The team at Mokonuts, one of my favorite restaurants in Paris, has opened Mokoloco. Fresh sandwiches are made on housemade bread, such as the boulette de bœuf, a large meat patty smeared with an umami-rich anchovy sauce, and homemade pickles. Choose between three sandwiches and/or side salads at the counter, then find a seat (if you can! at 1:15pm, the place is packed...) Moko's famous cookies are also on offer for dessert. Open 11:30 to 5pm Tuesday through Saturday. Tip: Go before 12:30 or after 2pm, if you can, to avoid the local lunchtime rush.

Italian food has taken off in Paris. Not many people know this, but the French are the largest consumers of pizza in the world. I'm not a huge fan of Neopolitan pizza: I tend to go for thinner, crisp-crusts, but probably if you go to Naples (which is on my ever-expanding list of places to go), it's another experience.

Magnà is introducing Paris to iterations of the soft Neopolitan pizza. Like many places in Paris, they call themselves "street food," even though the food isn't served on the street. But the friendly staff makes it a pleasure to eat inside, although the rotolo rolled-up 'pizza' is messy to share. The folded portafolgio is easier, but more bready. (I preferred the rotolo.) Finish with an excellent Italian coffee.

I met Ruba Khoury when she was the chef at the still-excellent Ibrik café. Now she's opened a cocktail bar, Dirty Lemon, on a burgeoning street in the 11th arrondissement. The cocktails are very good...but the food, oh, the food! Ruba's Middle Eastern roots are evident in her plates of creamy hummus with eggs and caramelized onions & fried oysters with spicy mayonnaise and burnt lime. The "dirty" fries (shown), are some of the best frites in Paris, topped with tender lamb confit: It is a meal in itself. The kitchen is open until 2 am, so if you arrive in town and are jet-lagged, it's a great place to grab a bite...and a drink.

The Jambon-beurre sandwich isn't exactly trendy (although at Cédric Grolet's new bakery, people are lining up for hours for his €13 (and up) sandwiches. But the jambon-beurre remains a beloved icon in France, and elsewhere. If I grab a sandwich, that's usually what I'll get. At Caractère de Cochon, you can choose from dozens of hams for your Jambon-beurre, from jambon de Paris to country hams from Italy, France, and Spain, and the charming owner (who speaks English and French) will make a baguette sandwich out of it. And what a sandwich it is!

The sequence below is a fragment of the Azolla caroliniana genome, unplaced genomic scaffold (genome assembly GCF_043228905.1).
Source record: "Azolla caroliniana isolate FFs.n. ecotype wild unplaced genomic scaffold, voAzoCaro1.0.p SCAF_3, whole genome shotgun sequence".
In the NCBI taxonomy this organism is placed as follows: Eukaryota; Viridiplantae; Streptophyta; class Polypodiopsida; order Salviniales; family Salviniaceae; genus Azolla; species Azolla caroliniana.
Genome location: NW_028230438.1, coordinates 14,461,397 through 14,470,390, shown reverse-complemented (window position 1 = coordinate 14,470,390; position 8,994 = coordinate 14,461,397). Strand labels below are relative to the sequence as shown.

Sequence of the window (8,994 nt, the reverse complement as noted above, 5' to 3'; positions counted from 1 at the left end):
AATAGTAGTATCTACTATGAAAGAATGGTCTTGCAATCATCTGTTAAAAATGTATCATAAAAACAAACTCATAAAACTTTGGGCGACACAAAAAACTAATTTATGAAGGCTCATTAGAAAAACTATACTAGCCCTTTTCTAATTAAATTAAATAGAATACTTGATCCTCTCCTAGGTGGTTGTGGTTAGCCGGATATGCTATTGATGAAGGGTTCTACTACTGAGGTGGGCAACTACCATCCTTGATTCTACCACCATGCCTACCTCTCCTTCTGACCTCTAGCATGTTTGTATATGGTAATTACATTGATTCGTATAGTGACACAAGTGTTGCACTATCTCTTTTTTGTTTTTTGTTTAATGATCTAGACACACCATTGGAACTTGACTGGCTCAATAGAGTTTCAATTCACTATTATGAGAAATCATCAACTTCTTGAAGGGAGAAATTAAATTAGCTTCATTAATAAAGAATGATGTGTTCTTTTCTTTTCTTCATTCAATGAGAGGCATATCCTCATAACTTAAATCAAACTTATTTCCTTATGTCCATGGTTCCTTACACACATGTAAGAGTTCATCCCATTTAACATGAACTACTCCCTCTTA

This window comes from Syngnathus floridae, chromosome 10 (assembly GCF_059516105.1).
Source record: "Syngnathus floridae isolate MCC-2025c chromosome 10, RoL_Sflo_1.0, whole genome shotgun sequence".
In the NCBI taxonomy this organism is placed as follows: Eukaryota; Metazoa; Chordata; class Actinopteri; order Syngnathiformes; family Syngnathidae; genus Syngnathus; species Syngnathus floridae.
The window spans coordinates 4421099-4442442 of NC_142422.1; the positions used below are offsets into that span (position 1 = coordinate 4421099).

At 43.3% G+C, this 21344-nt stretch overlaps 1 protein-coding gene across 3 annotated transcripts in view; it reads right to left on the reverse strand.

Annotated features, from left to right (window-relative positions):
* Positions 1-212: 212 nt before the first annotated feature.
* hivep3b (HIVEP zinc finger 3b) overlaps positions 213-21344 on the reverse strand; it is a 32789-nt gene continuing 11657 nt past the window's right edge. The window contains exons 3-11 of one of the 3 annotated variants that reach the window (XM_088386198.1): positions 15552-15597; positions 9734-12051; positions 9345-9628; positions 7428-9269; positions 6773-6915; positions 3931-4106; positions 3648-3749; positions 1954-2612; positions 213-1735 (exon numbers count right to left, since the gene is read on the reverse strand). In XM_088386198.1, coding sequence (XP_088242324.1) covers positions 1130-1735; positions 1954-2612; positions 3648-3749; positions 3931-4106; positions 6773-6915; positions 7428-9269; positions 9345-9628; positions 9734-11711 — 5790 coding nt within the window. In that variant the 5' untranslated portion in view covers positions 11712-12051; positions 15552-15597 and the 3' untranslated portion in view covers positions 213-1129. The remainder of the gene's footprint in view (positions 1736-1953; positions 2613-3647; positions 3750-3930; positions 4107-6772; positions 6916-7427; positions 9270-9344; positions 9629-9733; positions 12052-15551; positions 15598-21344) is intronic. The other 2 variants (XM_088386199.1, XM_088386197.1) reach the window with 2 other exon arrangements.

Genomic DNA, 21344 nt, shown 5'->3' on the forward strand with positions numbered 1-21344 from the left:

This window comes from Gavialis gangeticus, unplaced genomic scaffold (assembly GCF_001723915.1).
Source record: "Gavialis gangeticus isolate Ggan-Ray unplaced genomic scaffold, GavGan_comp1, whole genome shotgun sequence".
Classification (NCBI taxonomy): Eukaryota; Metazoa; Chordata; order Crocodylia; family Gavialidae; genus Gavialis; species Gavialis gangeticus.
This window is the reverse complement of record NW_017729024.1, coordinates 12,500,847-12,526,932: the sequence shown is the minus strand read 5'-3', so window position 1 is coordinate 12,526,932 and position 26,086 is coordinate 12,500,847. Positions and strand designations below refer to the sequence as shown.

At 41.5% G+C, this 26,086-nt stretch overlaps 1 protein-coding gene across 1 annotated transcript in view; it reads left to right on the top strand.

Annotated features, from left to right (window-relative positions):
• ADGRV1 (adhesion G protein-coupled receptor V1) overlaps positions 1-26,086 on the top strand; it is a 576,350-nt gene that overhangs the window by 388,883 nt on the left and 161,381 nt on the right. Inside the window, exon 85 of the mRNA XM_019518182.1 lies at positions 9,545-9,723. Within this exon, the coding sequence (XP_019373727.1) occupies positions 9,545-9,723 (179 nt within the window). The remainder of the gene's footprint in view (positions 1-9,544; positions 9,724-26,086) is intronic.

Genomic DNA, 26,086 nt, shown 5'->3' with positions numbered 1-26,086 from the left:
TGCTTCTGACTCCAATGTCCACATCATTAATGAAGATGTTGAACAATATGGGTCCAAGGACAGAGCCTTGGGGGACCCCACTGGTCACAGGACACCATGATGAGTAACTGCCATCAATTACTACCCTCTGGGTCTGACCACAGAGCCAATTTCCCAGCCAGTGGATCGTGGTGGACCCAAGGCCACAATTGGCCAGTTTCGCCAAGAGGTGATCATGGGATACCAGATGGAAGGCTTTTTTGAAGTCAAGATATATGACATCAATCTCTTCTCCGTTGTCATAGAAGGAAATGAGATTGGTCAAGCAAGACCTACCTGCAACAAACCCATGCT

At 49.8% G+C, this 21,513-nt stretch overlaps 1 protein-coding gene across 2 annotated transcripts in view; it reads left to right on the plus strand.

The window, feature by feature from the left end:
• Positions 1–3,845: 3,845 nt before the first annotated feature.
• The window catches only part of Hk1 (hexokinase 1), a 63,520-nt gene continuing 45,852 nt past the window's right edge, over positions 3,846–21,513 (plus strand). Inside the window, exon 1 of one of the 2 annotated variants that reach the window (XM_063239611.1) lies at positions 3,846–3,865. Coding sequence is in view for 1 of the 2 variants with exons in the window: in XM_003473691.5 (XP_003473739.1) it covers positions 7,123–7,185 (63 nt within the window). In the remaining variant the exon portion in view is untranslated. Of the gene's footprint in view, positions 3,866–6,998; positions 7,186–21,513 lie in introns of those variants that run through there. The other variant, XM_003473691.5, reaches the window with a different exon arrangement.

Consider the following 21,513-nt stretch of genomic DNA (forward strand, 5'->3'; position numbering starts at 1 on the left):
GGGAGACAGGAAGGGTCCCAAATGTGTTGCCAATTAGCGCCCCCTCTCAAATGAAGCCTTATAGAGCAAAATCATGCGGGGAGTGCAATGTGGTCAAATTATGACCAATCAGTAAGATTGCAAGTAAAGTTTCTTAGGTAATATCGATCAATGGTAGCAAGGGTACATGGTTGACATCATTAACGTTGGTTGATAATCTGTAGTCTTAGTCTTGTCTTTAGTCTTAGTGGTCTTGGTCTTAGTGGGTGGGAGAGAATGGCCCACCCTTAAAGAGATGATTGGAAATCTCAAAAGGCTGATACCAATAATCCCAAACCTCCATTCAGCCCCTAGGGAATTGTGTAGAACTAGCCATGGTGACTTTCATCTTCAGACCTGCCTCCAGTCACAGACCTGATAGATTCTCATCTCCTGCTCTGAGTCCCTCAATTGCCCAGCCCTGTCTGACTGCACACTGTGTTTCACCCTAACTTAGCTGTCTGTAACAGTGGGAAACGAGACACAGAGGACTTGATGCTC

Shortly after I arrived in Paris, a Japanese restaurant I walked into on the rue St.-Anne, told me that I couldn't order a tofu dish that was on the menu. My language skills weren't good enough at th time (or, I wasn't confident enough) to ask why not, until I had eaten and was leaving. It was then the waiter told me, "French people don't like tofu."

Times, and tastes, have changed and Japanese food is much-appreciated by Parisians (hence the lines at the ramen shops, day & night, on rue Sainte-Anne nowadays.) Abri Soba is an offshoot of the impossible-to-reserve Abri (although the Katsu sandwich service on Saturday lunch is walk-in only) and features soba (buckwheat noodles) served with a variety of options. It's very casual, and walk-in only. Arrive early and have a well-made cocktail at Les Passerelles, the bar at the Parister hotel, where the specialty of the house is French whisky. Pierre is one of my favorite bartenders in Paris and you'll be in good hands.

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100% Tariffs on French Goods Coming?

I'm not just a fan of French drinks (see above), but also foods, and there's a proposed tariff pending of 100% (...yikes!) on French foods and beverages, from cheese and olives, to wines, that are imported into the U.S. It's startling to think about how much more those foods will cost in the States, and lest people think it's a bunch of upscale gourmands eating French cheeses and sipping wines, a drop in consumption of these goods will affect warehouse workers, truck drivers, shippers, restaurants, and other small business owners.

Wine writer Jon Bonnéwrote an excellent letter which you can read here to the U.S. Trader Representative, which explains the issues that are at stake quite well. It's interesting reading and you can express your opinion on the U.S. government website using this comment form before January 13th, especially those of you who like Comté, French rosé, and champagne, as much as I do.

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Poilane corn flour cornbread recipe paris bread gluten free dairy-9

Recent Recipes and Posts on My Blog

Bookmark this Christmas in Paris list for next year, although most of the events are still going on in January!

This Corn Flour Bread (above) from Poilâne brings a taste of the legendary Paris bakery home to you. Another fyi: It's gluten-, wheat-, and dairy-free.

Quick Mincemeat adds the glorious flavors of mincemeat - candied orange, spice, and brandy - to pies and fruit crisps, with zero fuss...and no meat.

A list of my favorite links and what I'm reading from around the net.

Like icy-cold martinis? Shake things up with a Shaken Martini.

Can't make it to the alps? This Salzburger Nockerl will bring snow peaks (or meringue) to you.

Dial up your cocktails with Homemade Orange Bitters.

-dl